election of remedies

Election of Remedies Doctrine and Claims for Specific Performance and Breach of Contract

Posted by David Adelstein on October 26, 2017
Trial Perspectives / Comments Off on Election of Remedies Doctrine and Claims for Specific Performance and Breach of Contract

In an earlier article, I talked about the election of remedies doctrine. The purpose of this election of remedies doctrine is to preclude the plaintiff from obtaining a windfall by double-recovering its damages under alternative (or mutually exclusive) theories of liability.  If a plaintiff could double recover on mutually exclusive theories of liability based on inconsistent facts, then plaintiffs would recover double than what they are rightfully entitled to.  That isn’t fair!

Before a trial court can apply the election of remedies doctrine, it must determine whether the remedies are factually consistent. A party may not obtain judgment for two remedies that are factually inconsistent.

Remedies are factually consistent when they “logically can coexist on the same facts.”  Remedies are factually inconsistent when one remedy “implies negation of the underlying facts necessary for the other.” 

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When remedies are factually consistent, the “mere election or choice to pursue one of such remedies does not operate as a waiver of the right to pursue the other remedies.”  Where remedies are factually consistent, “only a full satisfaction of the right asserted will estop the plaintiff from pursuing her other consistent remedies.”

The Allegro at Boynton Beach, L.L.C. v. Pearson, 42 Fla. L. Weekly D2277d (Fla. 4th DCA 2017) (internal citations omitted).

In The Allegro at Boynton Beach, the plaintiff had a right of first refusal over real property owned by the property owner. The property owner refused to honor the right of first refusal and entered into a purchase and sale contract to sell the property to another buyer. The plaintiff sued the property owner for breach of contract for monetary damages and for specific performance (to force the property owner to sell the property to it based on its right of first refusal and prevent the sale to the buyer). Both claims were predicated on the same facts.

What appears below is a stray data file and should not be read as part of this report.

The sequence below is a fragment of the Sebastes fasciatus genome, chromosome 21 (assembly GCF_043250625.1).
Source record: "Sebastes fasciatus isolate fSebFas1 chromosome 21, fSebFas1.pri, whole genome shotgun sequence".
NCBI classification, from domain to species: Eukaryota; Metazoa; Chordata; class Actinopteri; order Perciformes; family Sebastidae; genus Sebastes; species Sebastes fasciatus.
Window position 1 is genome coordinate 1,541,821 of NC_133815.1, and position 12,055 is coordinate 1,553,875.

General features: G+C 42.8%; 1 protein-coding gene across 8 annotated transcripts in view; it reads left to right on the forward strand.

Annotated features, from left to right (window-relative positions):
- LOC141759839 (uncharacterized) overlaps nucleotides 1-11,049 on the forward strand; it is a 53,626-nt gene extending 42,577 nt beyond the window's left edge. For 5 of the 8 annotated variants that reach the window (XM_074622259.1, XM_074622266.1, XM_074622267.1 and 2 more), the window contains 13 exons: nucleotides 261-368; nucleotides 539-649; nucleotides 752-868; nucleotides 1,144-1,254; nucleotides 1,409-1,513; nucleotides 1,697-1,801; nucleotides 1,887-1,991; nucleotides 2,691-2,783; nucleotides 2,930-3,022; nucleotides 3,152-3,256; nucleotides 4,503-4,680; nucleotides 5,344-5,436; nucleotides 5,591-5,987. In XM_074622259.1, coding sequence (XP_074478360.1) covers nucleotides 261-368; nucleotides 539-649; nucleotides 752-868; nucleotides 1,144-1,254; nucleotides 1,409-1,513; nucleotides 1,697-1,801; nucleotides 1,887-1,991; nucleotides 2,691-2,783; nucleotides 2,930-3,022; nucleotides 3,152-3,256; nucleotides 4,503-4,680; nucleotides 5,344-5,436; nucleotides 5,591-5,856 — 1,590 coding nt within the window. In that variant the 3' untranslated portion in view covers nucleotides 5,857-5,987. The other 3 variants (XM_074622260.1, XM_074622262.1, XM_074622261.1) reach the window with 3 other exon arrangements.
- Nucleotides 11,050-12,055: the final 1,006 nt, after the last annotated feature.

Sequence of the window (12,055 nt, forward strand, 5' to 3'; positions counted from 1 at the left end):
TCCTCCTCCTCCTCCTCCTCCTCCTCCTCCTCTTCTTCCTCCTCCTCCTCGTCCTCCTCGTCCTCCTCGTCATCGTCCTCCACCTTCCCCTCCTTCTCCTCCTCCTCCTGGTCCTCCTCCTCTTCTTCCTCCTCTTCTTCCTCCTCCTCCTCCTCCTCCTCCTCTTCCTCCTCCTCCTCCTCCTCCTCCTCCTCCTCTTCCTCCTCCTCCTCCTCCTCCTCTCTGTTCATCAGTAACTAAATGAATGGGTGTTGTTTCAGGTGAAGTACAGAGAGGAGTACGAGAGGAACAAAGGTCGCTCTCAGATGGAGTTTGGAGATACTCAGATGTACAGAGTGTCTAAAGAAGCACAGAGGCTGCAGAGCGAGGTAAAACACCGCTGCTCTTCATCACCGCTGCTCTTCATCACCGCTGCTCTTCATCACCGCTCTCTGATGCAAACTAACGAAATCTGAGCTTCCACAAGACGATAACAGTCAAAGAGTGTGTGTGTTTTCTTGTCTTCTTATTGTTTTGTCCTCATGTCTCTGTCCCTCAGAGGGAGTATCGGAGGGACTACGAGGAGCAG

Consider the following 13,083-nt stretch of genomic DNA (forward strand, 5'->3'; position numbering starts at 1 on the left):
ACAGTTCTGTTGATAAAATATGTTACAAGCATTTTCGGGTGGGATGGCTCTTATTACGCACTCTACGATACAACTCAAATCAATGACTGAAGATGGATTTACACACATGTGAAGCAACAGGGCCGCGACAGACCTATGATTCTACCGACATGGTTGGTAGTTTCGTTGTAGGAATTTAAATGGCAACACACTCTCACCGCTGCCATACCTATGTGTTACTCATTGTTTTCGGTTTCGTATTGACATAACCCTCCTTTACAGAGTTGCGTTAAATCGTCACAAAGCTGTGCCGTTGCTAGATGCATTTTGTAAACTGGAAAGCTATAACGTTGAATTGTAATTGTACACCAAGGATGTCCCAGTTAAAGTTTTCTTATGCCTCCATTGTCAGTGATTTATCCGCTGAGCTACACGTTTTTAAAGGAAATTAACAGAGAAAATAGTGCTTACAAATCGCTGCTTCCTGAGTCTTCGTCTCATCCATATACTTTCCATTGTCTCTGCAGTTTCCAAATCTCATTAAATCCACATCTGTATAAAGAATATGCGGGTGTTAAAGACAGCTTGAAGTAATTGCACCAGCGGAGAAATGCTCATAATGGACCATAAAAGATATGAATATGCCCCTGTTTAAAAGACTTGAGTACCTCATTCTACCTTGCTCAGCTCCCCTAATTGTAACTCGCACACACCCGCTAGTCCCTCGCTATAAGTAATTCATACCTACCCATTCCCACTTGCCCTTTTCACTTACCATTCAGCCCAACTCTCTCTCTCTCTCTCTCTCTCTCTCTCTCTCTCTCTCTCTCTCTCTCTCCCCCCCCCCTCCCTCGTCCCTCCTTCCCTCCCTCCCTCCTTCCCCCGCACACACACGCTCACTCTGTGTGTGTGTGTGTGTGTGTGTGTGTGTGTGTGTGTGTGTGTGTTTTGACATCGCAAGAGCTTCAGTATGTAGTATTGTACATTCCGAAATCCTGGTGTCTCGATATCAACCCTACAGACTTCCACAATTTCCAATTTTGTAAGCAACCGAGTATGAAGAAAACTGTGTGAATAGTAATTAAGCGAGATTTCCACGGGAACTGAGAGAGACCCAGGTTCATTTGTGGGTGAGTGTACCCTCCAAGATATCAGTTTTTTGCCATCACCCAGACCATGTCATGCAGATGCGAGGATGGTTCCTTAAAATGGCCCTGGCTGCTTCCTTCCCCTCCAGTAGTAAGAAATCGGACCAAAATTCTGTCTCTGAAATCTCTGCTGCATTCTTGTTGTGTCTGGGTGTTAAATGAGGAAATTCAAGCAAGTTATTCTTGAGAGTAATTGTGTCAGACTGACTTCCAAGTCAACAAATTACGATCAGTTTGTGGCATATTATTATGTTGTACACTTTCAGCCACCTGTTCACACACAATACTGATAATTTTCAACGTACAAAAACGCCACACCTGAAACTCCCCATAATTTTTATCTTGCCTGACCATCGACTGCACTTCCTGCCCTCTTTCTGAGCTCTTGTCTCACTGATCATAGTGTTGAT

The plaintiff moved for summary judgment where its motion claimed that upon election of its remedy, it seeks damages or specific performance. The trial court granted the motion finding that the property owners failed to comply with the right of first refusal and the right of first refusal remained in effect.   The property owner, trying to be cunning, decided to cancel its purchase and sale contract with the buyer and enter a new contract with the buyer for a higher purchase price, giving the agreement to the plaintiff to exercise its right of first refusal within 10 days.

The plaintiff quickly moved for a final judgment of specific performance based on its election of remedy. The trial court denied this motion finding that the plaintiff already made an election of remedies to recover monetary damages and that the property owner’s original purchase and sale contract with the buyer was not longer effective due to the property owner cancelling the contract.

The appellate court reversed both of the trial court’s findings.

First, the appellate court held that the plaintiff’s remedies seeking breach of contract and specific performance were factually consistent since they were based on the same underlying factual transaction. In other words, they were not mutually exclusive remedies; rather, they were factually consistent. Only the full satisfaction of the plaintiff’s monetary damages would prevent the plaintiff from pursuing specific performance.

Second, the appellate court quickly rejected the property owner’s cunning effort to cancel the original purchase and sale contract only to enter into a new agreement at a higher price. The appellate court stated when a property owner enters into a purchase contract, “a pre-existing right of refusal is converted into an irrevocable option to purchase.” The Allegro at Boynton Beach, supra (internal quotations and citations omitted). The property owner and buyer could not negate this irrevocable option by simply terminating the purchase and sale contract only to enter a new agreement.